4 Habits Of Socially Responsible Businesses

Demonstrate your company's dedication to sustainability and social responsibility with these four measures


There's a growing trend of businesses taking on social responsibility measures, but not always for the right reasons. Some organizations use social consciousness and sustainable methodologies as a marketing tool or to check a box for the annual report, but many more are authentically concerned with using their business to help people and the environment.

Companies that are truly committed to social responsibility establish and follow an ethical framework as a course of their business, promoting actions that benefit the local environment and society as a whole. One of the best ways to demonstrate your company’s dedication to these ethics is to take the steps required to achieve B Corp certification.

Why B Corps Matter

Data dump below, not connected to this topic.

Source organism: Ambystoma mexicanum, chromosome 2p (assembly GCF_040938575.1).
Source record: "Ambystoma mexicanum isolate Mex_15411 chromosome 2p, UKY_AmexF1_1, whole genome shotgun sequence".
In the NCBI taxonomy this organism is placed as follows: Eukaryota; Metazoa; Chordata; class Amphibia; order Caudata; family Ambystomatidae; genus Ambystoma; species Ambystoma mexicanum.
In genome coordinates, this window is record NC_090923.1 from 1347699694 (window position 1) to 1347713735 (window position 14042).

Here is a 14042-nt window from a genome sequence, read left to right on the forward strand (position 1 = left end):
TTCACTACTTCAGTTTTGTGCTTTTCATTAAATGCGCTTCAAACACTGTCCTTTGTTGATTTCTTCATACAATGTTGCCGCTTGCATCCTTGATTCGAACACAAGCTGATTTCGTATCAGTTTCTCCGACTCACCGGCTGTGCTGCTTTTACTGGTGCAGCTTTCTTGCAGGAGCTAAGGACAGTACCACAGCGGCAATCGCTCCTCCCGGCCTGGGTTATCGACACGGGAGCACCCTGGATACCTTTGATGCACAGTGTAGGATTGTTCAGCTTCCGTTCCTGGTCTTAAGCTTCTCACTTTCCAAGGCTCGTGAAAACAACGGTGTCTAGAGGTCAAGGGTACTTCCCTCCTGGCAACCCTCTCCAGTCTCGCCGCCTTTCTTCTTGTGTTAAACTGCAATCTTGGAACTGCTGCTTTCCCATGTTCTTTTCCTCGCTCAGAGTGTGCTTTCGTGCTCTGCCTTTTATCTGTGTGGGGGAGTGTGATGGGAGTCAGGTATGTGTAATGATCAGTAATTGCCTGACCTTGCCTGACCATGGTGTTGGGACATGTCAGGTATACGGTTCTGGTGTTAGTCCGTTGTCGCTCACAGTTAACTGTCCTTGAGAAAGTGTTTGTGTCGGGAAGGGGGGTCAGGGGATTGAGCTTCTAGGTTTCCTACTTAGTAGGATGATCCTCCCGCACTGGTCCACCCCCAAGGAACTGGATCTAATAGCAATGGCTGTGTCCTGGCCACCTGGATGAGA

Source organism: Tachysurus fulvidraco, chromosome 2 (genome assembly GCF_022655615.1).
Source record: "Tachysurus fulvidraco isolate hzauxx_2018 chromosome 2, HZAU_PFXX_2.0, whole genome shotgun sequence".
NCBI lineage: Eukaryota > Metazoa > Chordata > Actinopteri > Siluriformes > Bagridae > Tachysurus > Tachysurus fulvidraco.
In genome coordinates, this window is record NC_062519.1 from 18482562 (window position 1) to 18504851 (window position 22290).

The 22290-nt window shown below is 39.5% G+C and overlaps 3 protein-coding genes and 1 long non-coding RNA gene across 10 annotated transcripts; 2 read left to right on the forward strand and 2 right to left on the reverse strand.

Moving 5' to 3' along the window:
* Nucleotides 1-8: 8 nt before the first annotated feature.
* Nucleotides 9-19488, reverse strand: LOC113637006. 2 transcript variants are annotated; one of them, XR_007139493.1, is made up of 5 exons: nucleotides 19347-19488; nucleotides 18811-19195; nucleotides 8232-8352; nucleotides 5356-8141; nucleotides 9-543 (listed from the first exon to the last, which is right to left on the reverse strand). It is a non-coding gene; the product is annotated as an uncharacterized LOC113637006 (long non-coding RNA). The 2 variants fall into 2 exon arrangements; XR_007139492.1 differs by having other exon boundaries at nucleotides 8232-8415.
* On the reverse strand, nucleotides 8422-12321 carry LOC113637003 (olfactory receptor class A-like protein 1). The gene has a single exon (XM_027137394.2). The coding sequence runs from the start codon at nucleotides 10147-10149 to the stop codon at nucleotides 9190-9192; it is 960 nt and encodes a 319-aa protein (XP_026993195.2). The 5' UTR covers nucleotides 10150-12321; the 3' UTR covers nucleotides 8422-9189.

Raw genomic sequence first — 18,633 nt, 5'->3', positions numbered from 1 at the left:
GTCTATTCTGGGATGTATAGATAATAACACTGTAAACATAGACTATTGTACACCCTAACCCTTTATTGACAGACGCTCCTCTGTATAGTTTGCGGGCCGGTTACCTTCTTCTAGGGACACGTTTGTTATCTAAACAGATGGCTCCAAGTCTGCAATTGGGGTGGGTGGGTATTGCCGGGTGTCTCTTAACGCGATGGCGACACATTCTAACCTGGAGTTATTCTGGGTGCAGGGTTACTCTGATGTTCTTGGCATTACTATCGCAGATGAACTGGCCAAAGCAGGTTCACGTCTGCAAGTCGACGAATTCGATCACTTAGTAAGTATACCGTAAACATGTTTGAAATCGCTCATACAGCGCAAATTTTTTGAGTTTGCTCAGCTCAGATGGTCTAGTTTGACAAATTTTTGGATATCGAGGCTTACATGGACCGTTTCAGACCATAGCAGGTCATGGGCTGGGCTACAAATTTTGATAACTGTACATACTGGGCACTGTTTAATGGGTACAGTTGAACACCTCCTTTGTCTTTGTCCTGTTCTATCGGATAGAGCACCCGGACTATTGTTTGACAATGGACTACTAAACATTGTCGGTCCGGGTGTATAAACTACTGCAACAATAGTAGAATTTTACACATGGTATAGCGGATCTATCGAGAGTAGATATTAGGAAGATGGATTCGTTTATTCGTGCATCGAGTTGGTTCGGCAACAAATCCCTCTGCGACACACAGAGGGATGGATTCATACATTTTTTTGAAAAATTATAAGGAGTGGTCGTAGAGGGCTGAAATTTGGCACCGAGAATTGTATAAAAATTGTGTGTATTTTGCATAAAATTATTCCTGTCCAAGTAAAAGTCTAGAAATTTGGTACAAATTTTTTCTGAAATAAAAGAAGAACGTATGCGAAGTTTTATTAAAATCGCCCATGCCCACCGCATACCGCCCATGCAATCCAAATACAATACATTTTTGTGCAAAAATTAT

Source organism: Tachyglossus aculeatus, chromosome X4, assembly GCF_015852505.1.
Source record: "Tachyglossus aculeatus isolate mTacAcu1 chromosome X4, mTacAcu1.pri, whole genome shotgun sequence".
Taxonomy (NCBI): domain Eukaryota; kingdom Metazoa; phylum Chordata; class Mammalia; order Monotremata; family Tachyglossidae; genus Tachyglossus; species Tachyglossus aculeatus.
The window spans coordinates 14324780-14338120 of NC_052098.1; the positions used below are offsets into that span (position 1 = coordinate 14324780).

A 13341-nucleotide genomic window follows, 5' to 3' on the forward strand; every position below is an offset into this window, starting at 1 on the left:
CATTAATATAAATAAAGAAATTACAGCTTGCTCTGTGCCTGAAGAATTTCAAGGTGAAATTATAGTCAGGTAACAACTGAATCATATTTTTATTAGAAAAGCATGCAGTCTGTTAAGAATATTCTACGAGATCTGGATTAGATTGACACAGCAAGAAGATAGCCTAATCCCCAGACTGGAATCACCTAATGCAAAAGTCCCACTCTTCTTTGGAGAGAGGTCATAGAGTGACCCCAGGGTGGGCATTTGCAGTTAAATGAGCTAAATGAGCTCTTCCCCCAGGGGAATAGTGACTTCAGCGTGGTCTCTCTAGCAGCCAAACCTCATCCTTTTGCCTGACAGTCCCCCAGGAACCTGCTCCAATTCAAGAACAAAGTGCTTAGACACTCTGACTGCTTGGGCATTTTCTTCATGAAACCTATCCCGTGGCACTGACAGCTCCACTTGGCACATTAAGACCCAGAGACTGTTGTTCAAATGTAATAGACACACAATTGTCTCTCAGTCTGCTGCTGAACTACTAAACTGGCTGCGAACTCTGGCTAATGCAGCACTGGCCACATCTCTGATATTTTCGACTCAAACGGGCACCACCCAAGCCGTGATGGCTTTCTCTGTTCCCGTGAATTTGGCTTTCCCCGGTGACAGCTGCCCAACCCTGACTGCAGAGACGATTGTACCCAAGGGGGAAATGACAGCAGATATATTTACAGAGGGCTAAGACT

Many companies, including Ben & Jerry’s, Patagonia, Seventh Generation, Etsy, and Warby Parker, embrace the B Corp label as a representation of their commitment to social responsibility. As of 2017, the number of certified B Corps had grown to more than 2,300, and that number is likely to continue on its impressive growth trajectory.

B Corps meet the stringent standards of social and environmental performance, accountability, and transparency set by the nonprofit B Lab. This organization "serves a global movement of people using business as a force for good."

The certification process ensures the legitimacy of the data and the intention of the company’s leadership. The use of audits, biennial recertification, and the thoroughness of the application process virtually ensures that every B Corp is an authentic representation of this commitment.

How B Corps Pay It Forward

B Corps are 28% more likely to hire minorities and women for management positions, 55% more likely to cover some of the cost of health insurance for workers, and 45% more likely to provide bonuses to nonexecutive workers.